"As long as old men sit and talk about the weather,
As long as old women sit and talk about old men,
I'm gonna love you forever and ever,
Forever and ever, Amen."

We were each lost in our own thoughts as we sang along. I can't tell you what Phil was thinking about, but I know where my mind was taking me, filling me with sentimental thoughts about our relationship.

When the song ended, I turned toward Phil to make some kind of sappy and mushy comment, but I was stopped in my tracks and my voice was silenced. Tears were streaming down his cheeks and he was hastily wiping them with the palm of his hand.

My eyes welled up, and I said nothing. There was no need.

Monday, May 26, 2008

The Rockster

Our new kitten, Rocky, has been with us a week, and already he has made a place for himself in our family. He is now seven weeks old, and weighs a whopping 1-1/2 pounds! Tom and Diamond have accepted him as an annoyance that’s probably not going to go away, and they are showing more interest in him. Tom tackles him for a daily bath, and Diamond mothers him by following him around the house and nudging him when she thinks he is heading in the wrong direction. Laughter is now a common sound in our home, as he entertains us with his kitten antics.

We named him Rocky, because we want him to grow up to be tough and to be a fighter. He needs a big name to live up to. It’s a cruel world outside of our barn home, and predators are out there hungry to nab a helpless little animal. It happened to our little Max early one morning last November. He was our sweet and happy little adopted kitty, who, full-grown, only weighed about eight pounds. He wasn’t a fighter. Diamond found him on the side of the road when he was about eight weeks old, and he let her drag him around like a rag doll. He never fought back with her, which I believe was his downfall. When something outside nabbed him in the early morning hours, he probably reacted the way he did when Diamond picked him up in her mouth, and let whatever it was drag him off into the woods. We never saw him again. Both Phil and I mourned for months, and wondered if we would ever want to chance bringing another kitty into our home.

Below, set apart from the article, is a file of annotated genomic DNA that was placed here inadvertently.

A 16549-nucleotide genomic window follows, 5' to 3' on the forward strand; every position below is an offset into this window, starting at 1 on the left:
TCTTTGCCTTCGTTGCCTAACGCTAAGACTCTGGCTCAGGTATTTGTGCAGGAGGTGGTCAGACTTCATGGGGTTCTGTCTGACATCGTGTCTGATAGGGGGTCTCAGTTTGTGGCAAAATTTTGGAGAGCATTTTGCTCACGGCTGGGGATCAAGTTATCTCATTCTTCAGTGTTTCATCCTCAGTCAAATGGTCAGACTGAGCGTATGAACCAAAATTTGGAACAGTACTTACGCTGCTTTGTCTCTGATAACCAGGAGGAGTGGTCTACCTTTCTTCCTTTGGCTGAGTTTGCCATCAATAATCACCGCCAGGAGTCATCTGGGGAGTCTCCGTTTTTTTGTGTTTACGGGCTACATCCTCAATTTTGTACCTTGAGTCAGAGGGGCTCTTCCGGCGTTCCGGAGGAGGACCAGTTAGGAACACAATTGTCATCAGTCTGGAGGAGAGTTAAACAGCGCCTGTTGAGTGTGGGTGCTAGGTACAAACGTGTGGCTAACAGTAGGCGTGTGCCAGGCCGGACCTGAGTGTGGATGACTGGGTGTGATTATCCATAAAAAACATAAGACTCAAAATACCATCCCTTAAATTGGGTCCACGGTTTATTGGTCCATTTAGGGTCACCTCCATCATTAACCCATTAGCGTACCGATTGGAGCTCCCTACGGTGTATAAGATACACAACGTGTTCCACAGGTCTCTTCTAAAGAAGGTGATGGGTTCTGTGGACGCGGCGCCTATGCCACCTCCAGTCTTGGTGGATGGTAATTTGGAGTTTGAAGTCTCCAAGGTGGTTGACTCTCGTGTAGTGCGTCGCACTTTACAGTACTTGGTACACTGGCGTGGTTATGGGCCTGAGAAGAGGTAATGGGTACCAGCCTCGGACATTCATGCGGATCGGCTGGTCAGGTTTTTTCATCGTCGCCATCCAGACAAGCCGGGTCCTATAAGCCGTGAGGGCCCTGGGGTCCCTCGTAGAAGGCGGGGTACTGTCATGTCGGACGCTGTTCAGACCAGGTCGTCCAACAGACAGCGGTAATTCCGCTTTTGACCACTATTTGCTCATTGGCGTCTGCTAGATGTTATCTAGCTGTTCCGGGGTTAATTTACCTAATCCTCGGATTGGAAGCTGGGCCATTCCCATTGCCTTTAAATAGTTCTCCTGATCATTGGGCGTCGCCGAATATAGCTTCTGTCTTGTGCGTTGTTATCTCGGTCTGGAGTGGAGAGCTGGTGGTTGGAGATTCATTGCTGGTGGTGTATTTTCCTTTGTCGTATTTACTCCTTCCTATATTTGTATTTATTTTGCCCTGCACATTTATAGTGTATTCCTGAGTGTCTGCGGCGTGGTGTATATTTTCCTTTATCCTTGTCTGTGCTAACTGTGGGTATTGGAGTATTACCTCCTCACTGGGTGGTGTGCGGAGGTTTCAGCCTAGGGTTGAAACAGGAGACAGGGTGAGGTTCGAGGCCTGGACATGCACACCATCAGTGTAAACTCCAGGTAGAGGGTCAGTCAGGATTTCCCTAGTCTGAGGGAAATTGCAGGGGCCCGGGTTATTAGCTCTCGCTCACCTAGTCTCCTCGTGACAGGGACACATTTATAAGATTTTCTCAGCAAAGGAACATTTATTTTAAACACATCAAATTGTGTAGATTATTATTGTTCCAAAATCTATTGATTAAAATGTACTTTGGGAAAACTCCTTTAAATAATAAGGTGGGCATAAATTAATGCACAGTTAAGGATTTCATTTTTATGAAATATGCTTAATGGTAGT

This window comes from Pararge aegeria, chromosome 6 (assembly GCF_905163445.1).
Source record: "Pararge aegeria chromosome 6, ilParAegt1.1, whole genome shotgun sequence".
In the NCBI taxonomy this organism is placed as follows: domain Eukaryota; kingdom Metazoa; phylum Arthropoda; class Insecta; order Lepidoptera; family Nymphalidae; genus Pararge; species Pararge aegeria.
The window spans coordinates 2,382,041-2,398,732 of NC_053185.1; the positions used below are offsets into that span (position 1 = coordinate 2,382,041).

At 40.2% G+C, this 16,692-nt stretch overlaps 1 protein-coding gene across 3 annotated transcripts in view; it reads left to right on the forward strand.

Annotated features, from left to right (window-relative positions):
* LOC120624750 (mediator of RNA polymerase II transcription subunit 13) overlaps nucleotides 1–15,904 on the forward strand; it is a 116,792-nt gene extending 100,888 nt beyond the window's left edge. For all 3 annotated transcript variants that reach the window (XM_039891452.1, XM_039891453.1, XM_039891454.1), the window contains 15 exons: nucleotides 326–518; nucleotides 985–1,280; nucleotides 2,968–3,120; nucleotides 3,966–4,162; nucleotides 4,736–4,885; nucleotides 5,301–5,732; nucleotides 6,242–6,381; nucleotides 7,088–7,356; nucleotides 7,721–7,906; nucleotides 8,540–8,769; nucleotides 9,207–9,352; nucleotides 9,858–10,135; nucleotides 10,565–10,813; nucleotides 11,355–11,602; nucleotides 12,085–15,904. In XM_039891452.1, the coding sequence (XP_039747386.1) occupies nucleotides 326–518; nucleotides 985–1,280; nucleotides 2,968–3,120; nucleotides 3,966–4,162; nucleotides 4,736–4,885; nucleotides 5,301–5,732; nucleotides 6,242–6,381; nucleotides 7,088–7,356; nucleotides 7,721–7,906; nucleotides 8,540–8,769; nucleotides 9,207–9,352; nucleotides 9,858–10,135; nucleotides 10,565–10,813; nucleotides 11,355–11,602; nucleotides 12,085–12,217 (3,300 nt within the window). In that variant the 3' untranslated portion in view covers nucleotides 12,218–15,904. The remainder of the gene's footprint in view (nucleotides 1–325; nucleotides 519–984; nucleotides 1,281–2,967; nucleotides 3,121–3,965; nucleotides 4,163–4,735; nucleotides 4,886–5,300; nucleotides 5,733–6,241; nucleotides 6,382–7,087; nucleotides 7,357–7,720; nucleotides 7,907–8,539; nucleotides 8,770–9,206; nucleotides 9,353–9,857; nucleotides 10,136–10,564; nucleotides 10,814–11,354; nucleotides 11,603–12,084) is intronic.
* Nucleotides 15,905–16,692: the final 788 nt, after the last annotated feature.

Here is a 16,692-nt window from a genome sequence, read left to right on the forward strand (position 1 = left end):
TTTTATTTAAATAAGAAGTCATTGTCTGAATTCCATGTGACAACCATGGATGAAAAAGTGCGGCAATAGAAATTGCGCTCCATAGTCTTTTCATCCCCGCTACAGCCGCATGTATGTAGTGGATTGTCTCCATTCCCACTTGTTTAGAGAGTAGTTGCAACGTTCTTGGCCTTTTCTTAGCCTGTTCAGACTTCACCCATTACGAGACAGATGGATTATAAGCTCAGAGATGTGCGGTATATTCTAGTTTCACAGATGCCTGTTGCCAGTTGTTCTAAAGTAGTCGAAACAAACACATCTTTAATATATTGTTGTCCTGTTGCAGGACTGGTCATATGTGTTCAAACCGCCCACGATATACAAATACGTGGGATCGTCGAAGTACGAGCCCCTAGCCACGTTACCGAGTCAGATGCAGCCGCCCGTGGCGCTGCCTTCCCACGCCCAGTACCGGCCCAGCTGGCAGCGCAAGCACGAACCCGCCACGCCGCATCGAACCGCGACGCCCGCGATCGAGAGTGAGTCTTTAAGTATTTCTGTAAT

Rocky has changed our minds on this issue in the week that he has been here. Rocky, unlike Max, arches his back like a miniature Halloween cat and gives Diamond a swift jab across her snout when she gets too dominant with him. He is letting her know in his own way that he’s not going to let her push him around! He also is fascinated with Tom’s tail, and has sent him flying to the upper rafters, just to escape his pestering. He is fearless and will attack anything, including our feet and shoes, a plastic bag, or a piece of dust on the floor. He is too busy most of the time to be affectionate, but I am hoping that he will discover that my lap is a good place to take a nap. Right now, he simply crashes in mid-play, and takes his naps wherever he happens to land.

Rocky is home.

Thursday, May 22, 2008

A Circle in the Sand

"God long ago drew a circle in the sand exactly around the spot where you are standing right now. I was never not coming here. This was never not going to happen." - Eat Pray Love, by Elizabeth Gilbert.

While I was out in my woods this evening with Diamond, picking wild strawberries, I got to thinking about where I am now and how I got here. If you'd asked me 20 years ago where I thought I'd be in my 60th year of life, Social Circle would not have been on my list of places I'd want to visit, much less a place where I thought I might live someday. My mind wandered as we picked berries with a list of what if's for my life.